quote: “It is easy to forget that the cinema is but light and shadow, and for such a simple admission, it takes someone like Jean-Marie Straub and Danièle Huillet to remind us of this vital fact.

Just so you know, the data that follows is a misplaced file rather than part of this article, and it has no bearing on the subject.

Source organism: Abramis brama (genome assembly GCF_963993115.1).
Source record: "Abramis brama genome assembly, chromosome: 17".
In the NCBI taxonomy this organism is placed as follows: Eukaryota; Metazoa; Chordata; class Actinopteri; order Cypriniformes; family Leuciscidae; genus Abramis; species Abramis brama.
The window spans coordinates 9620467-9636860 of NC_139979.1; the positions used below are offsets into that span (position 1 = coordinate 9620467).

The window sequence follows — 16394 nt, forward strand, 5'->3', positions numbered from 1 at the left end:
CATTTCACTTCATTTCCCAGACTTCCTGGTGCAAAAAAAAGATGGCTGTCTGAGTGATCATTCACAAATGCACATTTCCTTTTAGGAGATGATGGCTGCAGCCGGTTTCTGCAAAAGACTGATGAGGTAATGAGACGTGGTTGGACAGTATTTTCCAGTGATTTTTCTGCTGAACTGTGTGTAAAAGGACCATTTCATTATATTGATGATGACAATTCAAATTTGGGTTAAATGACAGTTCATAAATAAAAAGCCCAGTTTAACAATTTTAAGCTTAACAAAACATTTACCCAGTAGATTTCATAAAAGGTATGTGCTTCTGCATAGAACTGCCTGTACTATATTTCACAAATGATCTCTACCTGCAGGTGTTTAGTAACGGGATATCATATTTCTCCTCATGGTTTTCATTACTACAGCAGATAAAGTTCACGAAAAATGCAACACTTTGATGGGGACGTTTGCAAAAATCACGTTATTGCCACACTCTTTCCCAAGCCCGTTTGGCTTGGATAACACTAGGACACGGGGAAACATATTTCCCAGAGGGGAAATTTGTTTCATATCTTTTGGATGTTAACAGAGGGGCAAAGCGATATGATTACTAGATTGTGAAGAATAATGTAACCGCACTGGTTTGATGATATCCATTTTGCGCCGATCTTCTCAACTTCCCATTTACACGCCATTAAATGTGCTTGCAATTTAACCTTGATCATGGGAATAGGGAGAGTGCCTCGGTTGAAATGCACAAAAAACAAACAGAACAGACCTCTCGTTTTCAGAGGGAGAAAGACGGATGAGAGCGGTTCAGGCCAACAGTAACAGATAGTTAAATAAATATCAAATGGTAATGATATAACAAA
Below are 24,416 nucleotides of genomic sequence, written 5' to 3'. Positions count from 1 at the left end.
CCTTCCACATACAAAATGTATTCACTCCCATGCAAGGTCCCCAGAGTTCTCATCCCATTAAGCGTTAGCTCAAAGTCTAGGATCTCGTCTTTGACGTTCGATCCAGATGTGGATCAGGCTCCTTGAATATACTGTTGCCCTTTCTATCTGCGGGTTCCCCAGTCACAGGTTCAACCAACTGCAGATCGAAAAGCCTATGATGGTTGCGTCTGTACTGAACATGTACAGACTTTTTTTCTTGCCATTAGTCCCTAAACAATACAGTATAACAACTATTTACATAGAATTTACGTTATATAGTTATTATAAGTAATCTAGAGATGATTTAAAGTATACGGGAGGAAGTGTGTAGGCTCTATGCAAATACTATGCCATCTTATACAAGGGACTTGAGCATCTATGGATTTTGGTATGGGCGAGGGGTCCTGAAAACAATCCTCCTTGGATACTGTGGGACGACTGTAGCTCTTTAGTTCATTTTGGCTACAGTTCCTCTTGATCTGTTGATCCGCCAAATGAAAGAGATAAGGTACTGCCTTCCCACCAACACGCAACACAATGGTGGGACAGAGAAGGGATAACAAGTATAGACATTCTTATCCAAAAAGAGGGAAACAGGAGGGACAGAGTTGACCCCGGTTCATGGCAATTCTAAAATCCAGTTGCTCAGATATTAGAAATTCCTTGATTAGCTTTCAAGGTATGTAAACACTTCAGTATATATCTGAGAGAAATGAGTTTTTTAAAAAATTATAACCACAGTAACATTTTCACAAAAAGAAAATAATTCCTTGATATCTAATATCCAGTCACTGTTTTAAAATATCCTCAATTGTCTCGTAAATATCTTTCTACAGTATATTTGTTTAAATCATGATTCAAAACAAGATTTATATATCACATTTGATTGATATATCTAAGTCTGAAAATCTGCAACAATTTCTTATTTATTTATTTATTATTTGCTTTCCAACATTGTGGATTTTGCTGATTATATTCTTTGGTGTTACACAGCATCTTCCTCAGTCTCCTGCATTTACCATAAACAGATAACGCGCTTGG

Le Genou d’Artemide, to my knowledge Straub’s first film directed by himself after Huillet passed away, is really nothing but the sound of wind in the air, and the look of moving light through trees. There is a dialog too, of course, again adapted from Cesare Pavese like many of Straub/Huillet’s previous films, and fittingly it is about the vast distance between a mortal and the woman he loves, a goddess of dreams who encompasses all that is wild and wonderful, beastly and beautiful in the world. After the dialog, a series of wide-angle pans treat us to a near panoptic, resplendent vision of humanless forests, ending cryptically on what seems a grave or monument amongst the tree. Read More »